Eisner's Stewardship of Disney Facing First Major Test
By RiSHAWN BIDDLE
Walt Disney Co.'s annual meeting, to be held Wednesday in Philadelphia, will be the scene of the first serious challenge to Chairman Michael Eisner in his two decades of stewardship.
Depending on whom you ask, if 20 percent or more of the Disney shareholders decline to approve Eisner for renomination, the board will have to consider demoting or even removing him.
"There is enough opposition out there now to send a message and people are listening," said Guzman & Co. analyst David Joyce. "It may cause enough opposition to send a message to the board, but the actual results won't be immediate."
No opposing slate of directors has been nominated, so Eisner will keep his seat no matter the final vote tally. But his grip on the company has clearly been shaken.
After revealing last month that he and George Mitchell, the presiding director, had learned of a pending bid from Comcast Corp. and decided to reject it on arrival, the California Public Employees Retirement System declared it would vote its 9.9 million shares against Eisner. The California State Teachers' Retirement System, the New York State Common Retirement System and Connecticut's state pension fund joined it in the action.
Recommendations against Eisner have also come from Institutional Shareholder Services and its chief rival, Glass Lewis & Co., both of which advise many of Disney's biggest Wall Street shareholders.
So pronounced has the opposition become that even Eisner, who has long worked to keep himself ensconced as Disney's boss, admitted during an appearance on the "Larry King Show" that his future isn't totally in his hands.
Sending a message
Institutional investors in entertainment and media firms rarely exert such pull because in the sector's publicly traded companies including News Corp. and Viacom Inc. control rests in the hands of management through a separate class of stock, with voting rights superior to those of other holders.
But Disney has no such arrangement, allowing shareholders to express displeasure or support in a more significant manner. Former director Roy E. Disney, who with another former director, Stanley Gold, has been campaigning to remove Eisner, thinks that if at least 20 percent of shareholders vote against the renomination, it would be a significant message.
"It could be 35 percent or 20 percent or 19 percent (withheld). It's pure speculation," said Sander Morris Harris analyst David Miller.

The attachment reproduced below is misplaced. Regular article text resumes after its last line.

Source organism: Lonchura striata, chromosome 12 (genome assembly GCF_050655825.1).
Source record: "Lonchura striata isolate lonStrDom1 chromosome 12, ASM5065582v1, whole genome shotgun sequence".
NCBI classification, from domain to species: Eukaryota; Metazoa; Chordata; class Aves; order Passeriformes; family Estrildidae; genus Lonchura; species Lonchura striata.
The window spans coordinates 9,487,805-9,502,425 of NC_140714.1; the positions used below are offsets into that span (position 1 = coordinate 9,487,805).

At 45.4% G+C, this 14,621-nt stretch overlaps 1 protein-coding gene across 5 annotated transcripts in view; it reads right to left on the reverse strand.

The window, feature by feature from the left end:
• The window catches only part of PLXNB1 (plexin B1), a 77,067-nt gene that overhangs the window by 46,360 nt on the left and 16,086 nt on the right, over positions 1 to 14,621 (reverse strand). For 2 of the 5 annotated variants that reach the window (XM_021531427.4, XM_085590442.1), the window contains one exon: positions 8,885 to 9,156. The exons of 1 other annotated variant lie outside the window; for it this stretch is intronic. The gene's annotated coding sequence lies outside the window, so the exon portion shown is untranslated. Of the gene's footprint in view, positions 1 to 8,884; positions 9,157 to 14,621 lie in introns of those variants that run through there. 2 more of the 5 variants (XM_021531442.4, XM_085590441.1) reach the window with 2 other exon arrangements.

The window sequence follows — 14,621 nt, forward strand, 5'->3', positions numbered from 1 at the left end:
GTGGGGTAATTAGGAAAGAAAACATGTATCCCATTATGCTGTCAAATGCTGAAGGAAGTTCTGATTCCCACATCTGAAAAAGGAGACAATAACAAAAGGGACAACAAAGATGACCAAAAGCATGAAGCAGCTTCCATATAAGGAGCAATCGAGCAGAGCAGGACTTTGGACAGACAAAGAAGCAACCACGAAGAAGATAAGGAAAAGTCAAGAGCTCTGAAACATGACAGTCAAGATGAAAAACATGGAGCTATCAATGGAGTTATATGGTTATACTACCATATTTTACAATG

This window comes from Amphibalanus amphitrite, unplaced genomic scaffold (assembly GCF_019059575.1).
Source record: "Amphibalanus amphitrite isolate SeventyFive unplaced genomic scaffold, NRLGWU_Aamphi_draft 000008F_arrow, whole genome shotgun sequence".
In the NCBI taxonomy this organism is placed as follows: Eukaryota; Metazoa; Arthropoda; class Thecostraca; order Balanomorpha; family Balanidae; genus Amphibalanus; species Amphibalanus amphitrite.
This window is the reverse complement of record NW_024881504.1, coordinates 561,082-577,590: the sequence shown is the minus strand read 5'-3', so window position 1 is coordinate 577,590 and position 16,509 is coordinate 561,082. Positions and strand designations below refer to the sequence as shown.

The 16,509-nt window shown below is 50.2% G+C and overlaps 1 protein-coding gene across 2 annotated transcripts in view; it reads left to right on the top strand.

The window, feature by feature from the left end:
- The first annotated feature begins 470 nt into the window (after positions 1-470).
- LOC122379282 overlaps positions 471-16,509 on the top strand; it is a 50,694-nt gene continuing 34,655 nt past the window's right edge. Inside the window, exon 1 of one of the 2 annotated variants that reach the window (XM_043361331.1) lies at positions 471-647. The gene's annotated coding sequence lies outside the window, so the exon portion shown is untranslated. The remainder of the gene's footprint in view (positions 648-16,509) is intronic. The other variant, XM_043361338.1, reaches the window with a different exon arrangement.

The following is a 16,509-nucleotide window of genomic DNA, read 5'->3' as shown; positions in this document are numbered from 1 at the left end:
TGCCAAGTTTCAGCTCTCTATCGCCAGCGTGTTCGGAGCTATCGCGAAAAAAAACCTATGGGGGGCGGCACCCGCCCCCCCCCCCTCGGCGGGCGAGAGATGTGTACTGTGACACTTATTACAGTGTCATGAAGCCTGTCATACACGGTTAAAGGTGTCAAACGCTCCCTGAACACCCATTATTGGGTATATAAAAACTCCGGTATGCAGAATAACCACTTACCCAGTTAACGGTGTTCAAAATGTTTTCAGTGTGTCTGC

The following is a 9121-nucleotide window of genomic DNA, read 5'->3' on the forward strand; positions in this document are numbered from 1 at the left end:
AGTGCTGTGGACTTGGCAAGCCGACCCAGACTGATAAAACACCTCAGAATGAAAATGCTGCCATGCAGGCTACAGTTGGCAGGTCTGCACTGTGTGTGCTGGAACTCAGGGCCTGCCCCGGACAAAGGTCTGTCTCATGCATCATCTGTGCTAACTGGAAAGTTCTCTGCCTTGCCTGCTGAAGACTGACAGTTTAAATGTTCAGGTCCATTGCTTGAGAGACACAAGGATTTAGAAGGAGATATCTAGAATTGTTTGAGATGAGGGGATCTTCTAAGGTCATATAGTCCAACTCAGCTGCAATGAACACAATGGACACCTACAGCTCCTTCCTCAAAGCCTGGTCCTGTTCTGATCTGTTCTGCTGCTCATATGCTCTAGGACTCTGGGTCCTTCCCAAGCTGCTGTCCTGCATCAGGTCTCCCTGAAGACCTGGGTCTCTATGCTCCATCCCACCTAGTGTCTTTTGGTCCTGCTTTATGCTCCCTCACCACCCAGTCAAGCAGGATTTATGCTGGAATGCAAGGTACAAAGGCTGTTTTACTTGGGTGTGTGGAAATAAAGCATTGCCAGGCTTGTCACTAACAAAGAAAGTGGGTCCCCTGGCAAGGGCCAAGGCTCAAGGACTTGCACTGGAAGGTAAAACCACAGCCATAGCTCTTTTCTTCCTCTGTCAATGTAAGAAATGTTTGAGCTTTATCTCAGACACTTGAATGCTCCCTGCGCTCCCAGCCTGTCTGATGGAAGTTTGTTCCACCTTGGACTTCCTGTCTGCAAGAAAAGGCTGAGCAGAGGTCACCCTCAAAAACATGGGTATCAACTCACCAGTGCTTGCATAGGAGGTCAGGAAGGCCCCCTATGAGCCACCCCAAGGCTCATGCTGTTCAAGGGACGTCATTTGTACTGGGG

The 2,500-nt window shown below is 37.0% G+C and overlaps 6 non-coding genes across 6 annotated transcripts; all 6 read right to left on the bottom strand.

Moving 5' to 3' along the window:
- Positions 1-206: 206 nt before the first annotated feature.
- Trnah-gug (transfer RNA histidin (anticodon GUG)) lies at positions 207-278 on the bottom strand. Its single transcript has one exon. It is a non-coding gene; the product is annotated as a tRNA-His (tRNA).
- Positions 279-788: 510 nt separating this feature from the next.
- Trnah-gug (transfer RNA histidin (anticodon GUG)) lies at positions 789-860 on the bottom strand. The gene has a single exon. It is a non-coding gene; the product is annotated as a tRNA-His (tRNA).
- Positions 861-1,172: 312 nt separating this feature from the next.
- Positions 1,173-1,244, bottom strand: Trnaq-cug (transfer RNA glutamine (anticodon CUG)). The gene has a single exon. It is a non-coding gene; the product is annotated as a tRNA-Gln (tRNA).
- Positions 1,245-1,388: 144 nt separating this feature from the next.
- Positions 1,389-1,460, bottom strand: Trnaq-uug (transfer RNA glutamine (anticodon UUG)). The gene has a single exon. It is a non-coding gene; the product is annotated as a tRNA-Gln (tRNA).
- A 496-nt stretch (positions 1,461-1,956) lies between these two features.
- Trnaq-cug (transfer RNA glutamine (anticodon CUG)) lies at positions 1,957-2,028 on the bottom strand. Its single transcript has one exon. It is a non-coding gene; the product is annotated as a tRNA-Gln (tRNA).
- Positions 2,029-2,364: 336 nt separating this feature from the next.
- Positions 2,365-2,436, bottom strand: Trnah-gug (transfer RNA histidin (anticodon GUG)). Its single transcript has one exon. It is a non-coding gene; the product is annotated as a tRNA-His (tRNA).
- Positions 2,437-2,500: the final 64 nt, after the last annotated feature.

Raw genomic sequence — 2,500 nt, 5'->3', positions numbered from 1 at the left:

The pressure would be especially fierce on the independent directors, who include Mitchell, La Opinion President Monica Lozano and former Morgan Stanley investment banker Robert Matschullat, who are also being targeted by Calpers for removal.
Still, Eisner may not be as far gone as his most vocal opponents would like.
Disney directors could view votes withheld at the coming meeting as merely a sign that small changes are needed, choosing to focus on weighing the discontent among those dissenting investors who haven't gone public.
Depending on what they determine behind closed doors the board could bow to pressure by separating Eisner's chairman and chief executive titles. Or they could tell Eisner to scotch his plans to name Chief Operating Officer Robert Iger as his successor and recruit an outsider instead.
"The real question is how loud the voices are and where's the shouting coming from. If it's just a few shareholders with large stakes, that's not always going to sway the board," said executive recruiter Timothy Chrisman, who is also chairman of Hawthorne Financial.
Nor would it necessarily lead the board to give the Comcast deal a second look. Disney may have tipped its hand when it hired Bear Stearns & Co., known for helping out companies in a jam by arranging strategic acquisitions, as an advisor.
And in the end, forcing Eisner out may not serve to boost the value of Disney's shares.
With Disney's diverse operations, even a blue-chip replacement such as News Corp. Chief Operating Officer Peter Chernin, wouldn't necessarily have a positive effect.
"You need someone with experience running theme parks, broadcast networks and studios. Especially the studio experience," said Sander Morris' Miller. "There aren't exactly a lot of people out there with such experience.
Showdown in Philadelphia - Large shareholders will be the key to Disney vote on March 3.
Rank Entity Held* Eisner?
1. Barclays Bank PLC 3.48 WND
18. Roy Disney 0.84 No
20. TIAA-CREF Investment 0.72 WND
22. Michael Eisner 0.69 Yes
28. Calpers 0.43 No
30. NY State Common Retirement Fund 0.42 No
34. California State Teachers' Retirement System 0.39 No
37. Teacher Retirement System of Texas 0.37 WND
49. State of Wisconsin Retirement Board 0.30 WND
Institutional Shareholder Services Adviser No
Glass Lewis & Co. Adviser No
Robert A.G. Monks Adviser No
*As of Dec. 31, 2003 WND=Would not disclose Sources: Bloomberg News; press reports
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